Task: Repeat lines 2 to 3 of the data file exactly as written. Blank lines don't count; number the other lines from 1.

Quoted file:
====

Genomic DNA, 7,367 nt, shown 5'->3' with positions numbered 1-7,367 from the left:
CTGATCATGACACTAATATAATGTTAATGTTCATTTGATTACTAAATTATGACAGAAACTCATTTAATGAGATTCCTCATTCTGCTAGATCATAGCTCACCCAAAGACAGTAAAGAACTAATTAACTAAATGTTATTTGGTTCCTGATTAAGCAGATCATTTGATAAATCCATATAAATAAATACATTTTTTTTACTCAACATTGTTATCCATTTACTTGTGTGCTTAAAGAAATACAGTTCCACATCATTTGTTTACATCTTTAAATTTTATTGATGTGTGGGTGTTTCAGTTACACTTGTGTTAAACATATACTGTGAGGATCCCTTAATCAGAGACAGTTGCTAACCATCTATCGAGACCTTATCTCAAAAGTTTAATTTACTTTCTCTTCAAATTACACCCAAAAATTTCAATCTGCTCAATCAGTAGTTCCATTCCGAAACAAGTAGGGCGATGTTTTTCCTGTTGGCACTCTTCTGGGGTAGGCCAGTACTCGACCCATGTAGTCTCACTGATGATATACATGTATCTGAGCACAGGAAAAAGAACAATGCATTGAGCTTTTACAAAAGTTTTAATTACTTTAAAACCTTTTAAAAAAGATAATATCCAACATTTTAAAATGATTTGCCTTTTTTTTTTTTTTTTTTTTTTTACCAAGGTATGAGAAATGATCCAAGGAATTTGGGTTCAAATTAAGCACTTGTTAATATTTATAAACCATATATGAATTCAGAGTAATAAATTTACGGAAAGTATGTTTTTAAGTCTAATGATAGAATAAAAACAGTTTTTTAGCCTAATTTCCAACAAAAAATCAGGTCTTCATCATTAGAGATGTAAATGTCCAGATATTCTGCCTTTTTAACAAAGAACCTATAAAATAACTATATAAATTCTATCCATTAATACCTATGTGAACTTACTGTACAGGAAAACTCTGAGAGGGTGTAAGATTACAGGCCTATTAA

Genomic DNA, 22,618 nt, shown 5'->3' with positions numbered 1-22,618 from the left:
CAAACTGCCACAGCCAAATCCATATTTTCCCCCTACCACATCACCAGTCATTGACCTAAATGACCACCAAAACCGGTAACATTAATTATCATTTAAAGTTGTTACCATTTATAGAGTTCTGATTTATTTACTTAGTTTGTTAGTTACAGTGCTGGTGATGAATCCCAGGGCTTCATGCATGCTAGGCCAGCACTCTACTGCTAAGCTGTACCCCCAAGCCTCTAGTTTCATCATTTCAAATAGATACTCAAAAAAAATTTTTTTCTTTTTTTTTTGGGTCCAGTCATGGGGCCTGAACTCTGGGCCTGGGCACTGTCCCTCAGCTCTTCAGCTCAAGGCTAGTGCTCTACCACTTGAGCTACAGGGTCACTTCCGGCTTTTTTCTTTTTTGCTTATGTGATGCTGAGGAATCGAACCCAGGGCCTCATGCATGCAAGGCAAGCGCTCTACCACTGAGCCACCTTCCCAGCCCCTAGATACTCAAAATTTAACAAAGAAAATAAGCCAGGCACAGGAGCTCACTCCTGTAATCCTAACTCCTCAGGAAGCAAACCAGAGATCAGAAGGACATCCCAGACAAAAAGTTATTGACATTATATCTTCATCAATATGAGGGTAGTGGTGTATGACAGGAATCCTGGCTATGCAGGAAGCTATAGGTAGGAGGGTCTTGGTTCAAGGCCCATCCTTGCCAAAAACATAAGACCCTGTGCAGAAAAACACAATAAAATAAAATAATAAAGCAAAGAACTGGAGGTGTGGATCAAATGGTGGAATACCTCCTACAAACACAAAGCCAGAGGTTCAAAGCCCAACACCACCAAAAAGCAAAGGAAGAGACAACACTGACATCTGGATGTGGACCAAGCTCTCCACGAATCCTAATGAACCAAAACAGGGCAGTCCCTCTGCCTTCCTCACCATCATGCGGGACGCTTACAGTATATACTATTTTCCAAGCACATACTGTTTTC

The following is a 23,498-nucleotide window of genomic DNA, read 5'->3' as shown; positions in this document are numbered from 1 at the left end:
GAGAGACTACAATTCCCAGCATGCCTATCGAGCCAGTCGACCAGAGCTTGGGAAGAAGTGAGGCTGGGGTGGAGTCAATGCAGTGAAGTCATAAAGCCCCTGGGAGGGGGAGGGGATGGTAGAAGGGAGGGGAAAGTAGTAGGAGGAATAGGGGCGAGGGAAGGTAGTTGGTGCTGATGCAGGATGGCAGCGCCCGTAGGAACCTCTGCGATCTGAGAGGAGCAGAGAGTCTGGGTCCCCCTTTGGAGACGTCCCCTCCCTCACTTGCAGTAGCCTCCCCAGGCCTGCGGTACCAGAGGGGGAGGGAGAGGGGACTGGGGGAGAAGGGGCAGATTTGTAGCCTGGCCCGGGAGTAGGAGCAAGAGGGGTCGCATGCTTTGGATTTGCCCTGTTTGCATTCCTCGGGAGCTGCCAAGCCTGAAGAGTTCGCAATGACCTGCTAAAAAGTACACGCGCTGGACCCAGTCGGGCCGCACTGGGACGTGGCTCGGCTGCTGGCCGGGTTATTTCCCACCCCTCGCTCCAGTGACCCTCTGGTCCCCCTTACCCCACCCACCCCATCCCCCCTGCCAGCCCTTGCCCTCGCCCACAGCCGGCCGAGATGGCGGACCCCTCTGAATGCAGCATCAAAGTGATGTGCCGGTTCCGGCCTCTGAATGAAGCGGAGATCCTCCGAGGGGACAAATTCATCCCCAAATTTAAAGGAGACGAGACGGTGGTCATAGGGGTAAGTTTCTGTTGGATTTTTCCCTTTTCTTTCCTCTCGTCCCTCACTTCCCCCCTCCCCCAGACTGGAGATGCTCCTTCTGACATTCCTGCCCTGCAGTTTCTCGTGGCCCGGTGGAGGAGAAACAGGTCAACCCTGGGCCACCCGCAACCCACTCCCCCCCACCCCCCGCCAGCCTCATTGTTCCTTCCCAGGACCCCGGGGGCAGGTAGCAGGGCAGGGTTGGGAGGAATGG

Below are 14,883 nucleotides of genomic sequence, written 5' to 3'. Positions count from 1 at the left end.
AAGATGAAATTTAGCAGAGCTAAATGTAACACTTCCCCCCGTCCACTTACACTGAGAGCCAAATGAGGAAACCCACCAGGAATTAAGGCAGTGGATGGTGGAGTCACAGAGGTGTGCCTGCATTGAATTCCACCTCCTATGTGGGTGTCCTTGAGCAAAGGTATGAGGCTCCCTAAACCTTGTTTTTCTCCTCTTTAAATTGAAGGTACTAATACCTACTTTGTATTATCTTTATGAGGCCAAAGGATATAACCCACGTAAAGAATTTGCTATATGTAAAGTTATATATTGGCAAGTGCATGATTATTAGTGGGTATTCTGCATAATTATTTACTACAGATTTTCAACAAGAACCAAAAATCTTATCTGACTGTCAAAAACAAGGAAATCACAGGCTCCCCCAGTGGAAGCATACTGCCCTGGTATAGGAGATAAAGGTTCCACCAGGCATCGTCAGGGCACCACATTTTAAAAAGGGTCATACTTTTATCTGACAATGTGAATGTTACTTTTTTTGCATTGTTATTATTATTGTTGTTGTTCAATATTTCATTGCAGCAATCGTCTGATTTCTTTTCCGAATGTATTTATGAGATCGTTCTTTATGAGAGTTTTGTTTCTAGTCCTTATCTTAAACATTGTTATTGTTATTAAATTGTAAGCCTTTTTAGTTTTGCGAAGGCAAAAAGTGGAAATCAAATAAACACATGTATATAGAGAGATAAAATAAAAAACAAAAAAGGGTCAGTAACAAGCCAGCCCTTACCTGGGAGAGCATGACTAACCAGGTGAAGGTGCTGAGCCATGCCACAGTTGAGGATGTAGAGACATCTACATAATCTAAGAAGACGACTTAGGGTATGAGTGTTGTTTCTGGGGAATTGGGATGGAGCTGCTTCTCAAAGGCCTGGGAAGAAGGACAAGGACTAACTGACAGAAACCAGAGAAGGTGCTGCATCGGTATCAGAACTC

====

CTGATCATGACACTAATATAATGTTAATGTTCATTTGATTACTAAATTATGACAGAAACTCATTTAATGAGATTCCTCATTCTGCTAGATCATAGCTCACCCAAAGACAGTAAAGAACTAATTAACTAAATGTTATTTGGTTCCTGATTAAGCAGATCATTTGATAAATCCATATAAATAAATACATTTTTTTTACTCAACATTGTTATCCATTTACTTGTGTGCTTAAAGAAATACAGTTCCACATCATTTGTTTACATCTTTAAATTTTATTGATGTGTGGGTGTTTCAGTTACACTTGTGTTAAACATATACTGTGAGGATCCCTTAATCAGAGACAGTTGCTAACCATCTATCGAGACCTTATCTCAAAAGTTTAATTTACTTTCTCTTCAAATTACACCCAAAAATTTCAATCTGCTCAATCAGTAGTTCCATTCCGAAACAAGTAGGGCGATGTTTTTCCTGTTGGCACTCTTCTGGGGTAGGCCAGTACTCGACCCATGTAGTCTCACTGATGATATACATGTATCTGAGCACAGGAAAAAGAACAATGCATTGAGCTTTTACAAAAGTTTTAATTACTTTAAAACCTTTTAAAAAAGATAATATCCAACATTTTAAAATGATTTGCCTTTTTTTTTTTTTTTTTTTTTTTACCAAGGTATGAGAAATGATCCAAGGAATTTGGGTTCAAATTAAGCACTTGTTAATATTTATAAACCATATATGAATTCAGAGTAATAAATTTACGGAAAGTATGTTTTTAAGTCTAATGATAGAATAAAAACAGTTTTTTAGCCTAATTTCCAACAAAAAATCAGGTCTTCATCATTAGAGATGTAAATGTCCAGATATTCTGCCTTTTTAACAAAGAACCTATAAAATAACTATATAAATTCTATCCATTAATACCTATGTGAACTTACTGTACAGGAAAACTCTGAGAGGGTGTAAGATTACAGGCCTATTAA

Genomic DNA, 22,618 nt, shown 5'->3' with positions numbered 1-22,618 from the left: